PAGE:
Justification and Work

I read recently that the normal expectation for salaried employees is right around 55 hours. This is up from the 40 hour work week that was deemed normative in 1940 by the Fair Labor Standards Act. However, it is down from what the government found in 1890. What they found then was that labor workers often worked 100 hours a week. Justification and Work

The 40 hour work week has some wisdom to it. 40 hours divided by 5 normal working days leaves 8 hours a day as a normal work day. This leaves 16 hours to divide between family/friends/recreation and sleep. 8+8+8=24. 

And so as our work hours creep up to 55, it doesn’t come for free. It comes at the cost of our sleep and our time with family and friends. Most of us are already sleep deprived, and there is little room to give anymore  sleep time to work, so we begin to sacrifice time with family and friends.

So is it really all that surprising that I just recently read articles about how Men Have Significantly Less Friends today than 50 years ago, or that companies are beginning to plan for Social Media Shrinkage (the idea that social media is taking away from the effectiveness of employees while they are at work)? Is it surprising that we have seen increasing brokenness in family systems?

Certainly, the quick fix of going back to 40 hour work weeks isn’t going to solve everything.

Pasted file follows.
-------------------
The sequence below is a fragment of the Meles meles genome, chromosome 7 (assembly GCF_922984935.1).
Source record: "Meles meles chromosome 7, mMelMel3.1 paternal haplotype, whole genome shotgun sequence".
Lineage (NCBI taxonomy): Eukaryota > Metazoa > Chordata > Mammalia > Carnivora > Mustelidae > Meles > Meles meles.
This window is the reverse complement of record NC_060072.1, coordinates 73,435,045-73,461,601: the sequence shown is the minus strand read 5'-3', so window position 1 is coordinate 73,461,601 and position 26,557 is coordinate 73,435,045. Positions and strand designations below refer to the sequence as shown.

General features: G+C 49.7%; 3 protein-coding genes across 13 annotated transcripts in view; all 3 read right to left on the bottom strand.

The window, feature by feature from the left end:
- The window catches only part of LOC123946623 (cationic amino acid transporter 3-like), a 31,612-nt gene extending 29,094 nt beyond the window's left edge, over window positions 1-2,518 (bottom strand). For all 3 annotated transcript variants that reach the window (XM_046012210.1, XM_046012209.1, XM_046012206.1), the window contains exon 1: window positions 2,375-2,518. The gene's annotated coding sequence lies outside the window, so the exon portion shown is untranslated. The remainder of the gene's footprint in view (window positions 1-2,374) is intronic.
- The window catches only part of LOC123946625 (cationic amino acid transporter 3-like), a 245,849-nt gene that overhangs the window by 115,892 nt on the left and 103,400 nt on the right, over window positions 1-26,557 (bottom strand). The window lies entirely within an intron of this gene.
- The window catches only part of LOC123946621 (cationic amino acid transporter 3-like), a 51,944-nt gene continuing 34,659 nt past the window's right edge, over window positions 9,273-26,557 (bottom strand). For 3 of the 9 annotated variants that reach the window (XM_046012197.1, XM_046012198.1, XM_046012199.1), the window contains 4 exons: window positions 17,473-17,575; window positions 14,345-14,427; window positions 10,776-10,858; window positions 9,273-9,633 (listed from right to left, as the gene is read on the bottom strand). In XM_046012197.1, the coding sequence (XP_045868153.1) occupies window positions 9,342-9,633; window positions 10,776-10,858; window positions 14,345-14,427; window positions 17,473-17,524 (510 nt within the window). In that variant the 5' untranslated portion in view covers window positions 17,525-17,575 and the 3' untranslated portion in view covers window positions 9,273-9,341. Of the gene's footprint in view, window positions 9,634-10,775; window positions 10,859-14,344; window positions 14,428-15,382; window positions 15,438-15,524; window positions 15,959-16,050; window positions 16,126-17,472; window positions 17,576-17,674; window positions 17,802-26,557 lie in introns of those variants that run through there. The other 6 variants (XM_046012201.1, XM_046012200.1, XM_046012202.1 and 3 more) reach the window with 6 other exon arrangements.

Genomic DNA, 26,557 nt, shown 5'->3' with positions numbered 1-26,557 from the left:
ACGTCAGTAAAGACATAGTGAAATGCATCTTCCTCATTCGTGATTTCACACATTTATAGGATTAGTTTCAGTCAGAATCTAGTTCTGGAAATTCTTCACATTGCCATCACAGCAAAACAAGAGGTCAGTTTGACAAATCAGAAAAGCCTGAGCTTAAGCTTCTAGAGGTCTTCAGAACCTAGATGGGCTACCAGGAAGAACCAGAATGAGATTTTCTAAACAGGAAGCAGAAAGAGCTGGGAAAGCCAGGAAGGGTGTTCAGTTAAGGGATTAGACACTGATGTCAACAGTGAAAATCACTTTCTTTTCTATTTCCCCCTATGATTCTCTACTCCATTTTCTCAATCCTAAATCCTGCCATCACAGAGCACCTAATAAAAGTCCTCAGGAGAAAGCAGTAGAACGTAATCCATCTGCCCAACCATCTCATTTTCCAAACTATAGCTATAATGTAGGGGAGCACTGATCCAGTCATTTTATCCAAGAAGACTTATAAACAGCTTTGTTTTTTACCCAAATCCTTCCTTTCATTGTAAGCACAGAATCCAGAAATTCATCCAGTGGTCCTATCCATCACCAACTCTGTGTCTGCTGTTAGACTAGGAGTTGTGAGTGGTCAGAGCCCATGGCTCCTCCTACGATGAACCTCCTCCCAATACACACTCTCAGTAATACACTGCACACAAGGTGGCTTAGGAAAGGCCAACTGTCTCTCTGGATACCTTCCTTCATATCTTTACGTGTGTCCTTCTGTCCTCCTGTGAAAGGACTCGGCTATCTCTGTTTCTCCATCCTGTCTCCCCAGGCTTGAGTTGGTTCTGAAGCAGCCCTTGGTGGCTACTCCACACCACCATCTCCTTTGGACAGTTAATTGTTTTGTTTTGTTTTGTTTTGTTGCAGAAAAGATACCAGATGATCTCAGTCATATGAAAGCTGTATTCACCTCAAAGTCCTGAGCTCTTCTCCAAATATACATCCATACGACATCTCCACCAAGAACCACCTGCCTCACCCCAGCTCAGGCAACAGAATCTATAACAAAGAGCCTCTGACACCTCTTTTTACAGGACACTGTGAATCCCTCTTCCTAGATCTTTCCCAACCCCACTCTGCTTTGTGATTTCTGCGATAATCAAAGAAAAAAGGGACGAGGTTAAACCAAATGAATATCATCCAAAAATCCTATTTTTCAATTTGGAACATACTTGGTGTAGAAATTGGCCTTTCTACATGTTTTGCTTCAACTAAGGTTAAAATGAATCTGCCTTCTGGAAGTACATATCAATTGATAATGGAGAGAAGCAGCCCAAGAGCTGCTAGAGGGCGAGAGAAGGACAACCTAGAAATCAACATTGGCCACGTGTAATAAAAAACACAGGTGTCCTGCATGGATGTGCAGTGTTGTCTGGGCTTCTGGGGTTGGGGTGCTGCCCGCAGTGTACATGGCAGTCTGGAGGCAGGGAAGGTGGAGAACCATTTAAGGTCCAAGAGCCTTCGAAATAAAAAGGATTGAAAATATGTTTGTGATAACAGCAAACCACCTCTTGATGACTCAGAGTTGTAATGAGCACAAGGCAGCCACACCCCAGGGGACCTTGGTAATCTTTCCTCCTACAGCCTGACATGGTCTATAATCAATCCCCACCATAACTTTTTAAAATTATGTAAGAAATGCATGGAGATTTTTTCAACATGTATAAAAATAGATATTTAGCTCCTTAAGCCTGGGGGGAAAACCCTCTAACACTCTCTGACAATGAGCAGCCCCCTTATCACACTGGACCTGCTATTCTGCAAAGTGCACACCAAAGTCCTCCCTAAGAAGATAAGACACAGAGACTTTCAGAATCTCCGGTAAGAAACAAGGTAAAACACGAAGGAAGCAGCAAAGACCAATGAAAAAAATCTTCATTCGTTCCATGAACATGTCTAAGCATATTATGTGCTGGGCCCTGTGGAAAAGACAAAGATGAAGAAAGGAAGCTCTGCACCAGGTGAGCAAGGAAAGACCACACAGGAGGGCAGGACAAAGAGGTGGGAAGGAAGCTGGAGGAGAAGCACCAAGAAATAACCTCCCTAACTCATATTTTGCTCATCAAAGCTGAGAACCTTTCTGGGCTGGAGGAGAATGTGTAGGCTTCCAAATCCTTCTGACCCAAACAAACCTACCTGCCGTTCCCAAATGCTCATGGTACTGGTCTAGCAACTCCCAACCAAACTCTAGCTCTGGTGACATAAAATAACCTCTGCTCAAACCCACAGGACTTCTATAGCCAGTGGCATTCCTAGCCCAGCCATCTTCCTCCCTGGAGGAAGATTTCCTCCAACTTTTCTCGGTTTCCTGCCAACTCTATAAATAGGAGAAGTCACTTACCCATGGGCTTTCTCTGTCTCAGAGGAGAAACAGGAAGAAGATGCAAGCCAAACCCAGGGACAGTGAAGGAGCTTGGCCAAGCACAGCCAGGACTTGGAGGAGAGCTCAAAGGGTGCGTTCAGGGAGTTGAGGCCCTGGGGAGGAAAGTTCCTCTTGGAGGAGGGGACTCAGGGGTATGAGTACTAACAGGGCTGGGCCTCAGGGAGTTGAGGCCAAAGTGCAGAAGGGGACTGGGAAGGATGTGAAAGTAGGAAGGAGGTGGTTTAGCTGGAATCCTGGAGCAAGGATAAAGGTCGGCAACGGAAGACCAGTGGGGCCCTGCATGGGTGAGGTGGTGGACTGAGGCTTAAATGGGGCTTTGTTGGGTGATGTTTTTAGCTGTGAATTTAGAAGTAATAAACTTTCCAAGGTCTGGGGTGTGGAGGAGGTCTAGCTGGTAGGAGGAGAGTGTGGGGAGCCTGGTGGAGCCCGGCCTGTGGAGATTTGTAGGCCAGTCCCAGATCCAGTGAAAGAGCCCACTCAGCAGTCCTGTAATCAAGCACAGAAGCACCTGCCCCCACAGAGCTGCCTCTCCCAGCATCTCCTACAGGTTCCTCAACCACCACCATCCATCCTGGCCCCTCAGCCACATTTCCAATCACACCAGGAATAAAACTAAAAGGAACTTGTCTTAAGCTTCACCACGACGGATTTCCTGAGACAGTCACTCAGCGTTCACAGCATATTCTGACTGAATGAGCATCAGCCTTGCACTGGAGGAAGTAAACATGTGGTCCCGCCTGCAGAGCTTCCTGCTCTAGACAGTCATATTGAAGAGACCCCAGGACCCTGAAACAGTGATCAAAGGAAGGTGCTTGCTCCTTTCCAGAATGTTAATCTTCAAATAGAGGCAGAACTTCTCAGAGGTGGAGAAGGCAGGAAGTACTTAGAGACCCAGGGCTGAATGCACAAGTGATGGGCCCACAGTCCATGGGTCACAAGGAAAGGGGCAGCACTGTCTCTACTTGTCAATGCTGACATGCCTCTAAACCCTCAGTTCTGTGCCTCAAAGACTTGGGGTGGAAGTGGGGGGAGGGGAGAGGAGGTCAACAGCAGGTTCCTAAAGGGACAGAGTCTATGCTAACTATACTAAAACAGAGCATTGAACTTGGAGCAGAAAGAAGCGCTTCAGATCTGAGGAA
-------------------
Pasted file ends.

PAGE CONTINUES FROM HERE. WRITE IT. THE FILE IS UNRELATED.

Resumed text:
If we’re looking for a solution, we need to look for Jesus.

What does Jesus teach us about work? Mostly that it is never done. Really.

Our work is just another way that we try to justify ourselves. We attempt to justify our paycheck, our house, our desires, our debauched internet browser history, and so many other things with more work. This is legalism. Not the religious kind (or is it?), but legalism nonetheless.

Jesus tells us that legalism is a broken system. We can’t ultimately fix our lives with just more work.  If we could, we wouldn’t need Him.

The reason that we can’t fix our lives with more work is that the work has been done already.

When Jesus died on the cross, the work of our justification was done. We don’t need to prove ourselves any more (which is justification). We don’t need to justify our paycheck or house or wife or even our sins. He did it all already.

And when we realize that, work starts to look differently. Work becomes something that we do, not because it justifies us, but for other reasons. Perhaps then we can begin to see God in our work, if we finally stop trying to make ourselves gods by our work legalism.

No matter how many hours you work this week. Consider that whatever is the root of the reason for your work – that Jesus has already given that to you. Meditate on that and see what difference it makes.

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